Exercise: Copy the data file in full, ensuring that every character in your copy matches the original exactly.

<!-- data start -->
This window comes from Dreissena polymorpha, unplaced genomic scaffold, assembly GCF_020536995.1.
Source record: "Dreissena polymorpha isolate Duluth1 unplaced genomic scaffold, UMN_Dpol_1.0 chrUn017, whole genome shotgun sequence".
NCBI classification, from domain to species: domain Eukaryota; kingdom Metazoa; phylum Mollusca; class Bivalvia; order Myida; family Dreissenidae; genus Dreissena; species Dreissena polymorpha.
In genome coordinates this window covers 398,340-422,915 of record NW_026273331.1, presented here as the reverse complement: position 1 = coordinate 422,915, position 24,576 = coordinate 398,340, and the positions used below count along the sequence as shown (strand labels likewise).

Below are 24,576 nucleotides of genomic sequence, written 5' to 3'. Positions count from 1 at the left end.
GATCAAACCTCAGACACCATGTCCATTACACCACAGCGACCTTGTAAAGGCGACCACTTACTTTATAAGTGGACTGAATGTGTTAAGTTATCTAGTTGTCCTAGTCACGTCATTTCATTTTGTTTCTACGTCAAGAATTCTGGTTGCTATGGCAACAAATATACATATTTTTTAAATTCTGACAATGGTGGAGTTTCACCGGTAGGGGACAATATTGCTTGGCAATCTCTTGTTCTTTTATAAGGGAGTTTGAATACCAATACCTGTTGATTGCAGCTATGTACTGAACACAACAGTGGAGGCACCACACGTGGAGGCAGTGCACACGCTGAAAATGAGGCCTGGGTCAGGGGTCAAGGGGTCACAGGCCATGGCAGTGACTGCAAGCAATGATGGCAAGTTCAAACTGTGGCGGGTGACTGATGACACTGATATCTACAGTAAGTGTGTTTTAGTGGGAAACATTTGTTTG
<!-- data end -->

This window comes from Dreissena polymorpha, unplaced genomic scaffold, assembly GCF_020536995.1.
Source record: "Dreissena polymorpha isolate Duluth1 unplaced genomic scaffold, UMN_Dpol_1.0 chrUn017, whole genome shotgun sequence".
NCBI classification, from domain to species: domain Eukaryota; kingdom Metazoa; phylum Mollusca; class Bivalvia; order Myida; family Dreissenidae; genus Dreissena; species Dreissena polymorpha.
In genome coordinates this window covers 398,340-422,915 of record NW_026273331.1, presented here as the reverse complement: position 1 = coordinate 422,915, position 24,576 = coordinate 398,340, and the positions used below count along the sequence as shown (strand labels likewise).

Below are 24,576 nucleotides of genomic sequence, written 5' to 3'. Positions count from 1 at the left end.
GATCAAACCTCAGACACCATGTCCATTACACCACAGCGACCTTGTAAAGGCGACCACTTACTTTATAAGTGGACTGAATGTGTTAAGTTATCTAGTTGTCCTAGTCACGTCATTTCATTTTGTTTCTACGTCAAGAATTCTGGTTGCTATGGCAACAAATATACATATTTTTTAAATTCTGACAATGGTGGAGTTTCACCGGTAGGGGACAATATTGCTTGGCAATCTCTTGTTCTTTTATAAGGGAGTTTGAATACCAATACCTGTTGATTGCAGCTATGTACTGAACACAACAGTGGAGGCACCACACGTGGAGGCAGTGCACACGCTGAAAATGAGGCCTGGGTCAGGGGTCAAGGGGTCACAGGCCATGGCAGTGACTGCAAGCAATGATGGCAAGTTCAAACTGTGGCGGGTGACTGATGACACTGATATCTACAGTAAGTGTGTTTTAGTGGGAAACATTTGTTTG